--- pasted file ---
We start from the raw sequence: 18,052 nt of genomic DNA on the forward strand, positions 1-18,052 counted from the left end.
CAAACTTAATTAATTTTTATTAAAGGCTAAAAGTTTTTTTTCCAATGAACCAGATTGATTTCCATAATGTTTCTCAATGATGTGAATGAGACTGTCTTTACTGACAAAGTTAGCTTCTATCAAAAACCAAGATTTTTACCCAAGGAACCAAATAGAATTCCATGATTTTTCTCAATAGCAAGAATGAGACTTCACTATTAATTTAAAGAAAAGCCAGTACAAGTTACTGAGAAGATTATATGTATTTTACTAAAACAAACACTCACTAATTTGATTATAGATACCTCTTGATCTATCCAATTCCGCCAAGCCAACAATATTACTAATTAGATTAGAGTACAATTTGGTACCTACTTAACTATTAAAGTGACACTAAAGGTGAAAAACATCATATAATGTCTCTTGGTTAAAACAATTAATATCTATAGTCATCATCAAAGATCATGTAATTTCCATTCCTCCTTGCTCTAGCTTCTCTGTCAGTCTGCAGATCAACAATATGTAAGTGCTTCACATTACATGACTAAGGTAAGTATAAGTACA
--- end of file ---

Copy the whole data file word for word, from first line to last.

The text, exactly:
We start from the raw sequence: 18,052 nt of genomic DNA on the forward strand, positions 1-18,052 counted from the left end.
CAAACTTAATTAATTTTTATTAAAGGCTAAAAGTTTTTTTTCCAATGAACCAGATTGATTTCCATAATGTTTCTCAATGATGTGAATGAGACTGTCTTTACTGACAAAGTTAGCTTCTATCAAAAACCAAGATTTTTACCCAAGGAACCAAATAGAATTCCATGATTTTTCTCAATAGCAAGAATGAGACTTCACTATTAATTTAAAGAAAAGCCAGTACAAGTTACTGAGAAGATTATATGTATTTTACTAAAACAAACACTCACTAATTTGATTATAGATACCTCTTGATCTATCCAATTCCGCCAAGCCAACAATATTACTAATTAGATTAGAGTACAATTTGGTACCTACTTAACTATTAAAGTGACACTAAAGGTGAAAAACATCATATAATGTCTCTTGGTTAAAACAATTAATATCTATAGTCATCATCAAAGATCATGTAATTTCCATTCCTCCTTGCTCTAGCTTCTCTGTCAGTCTGCAGATCAACAATATGTAAGTGCTTCACATTACATGACTAAGGTAAGTATAAGTACA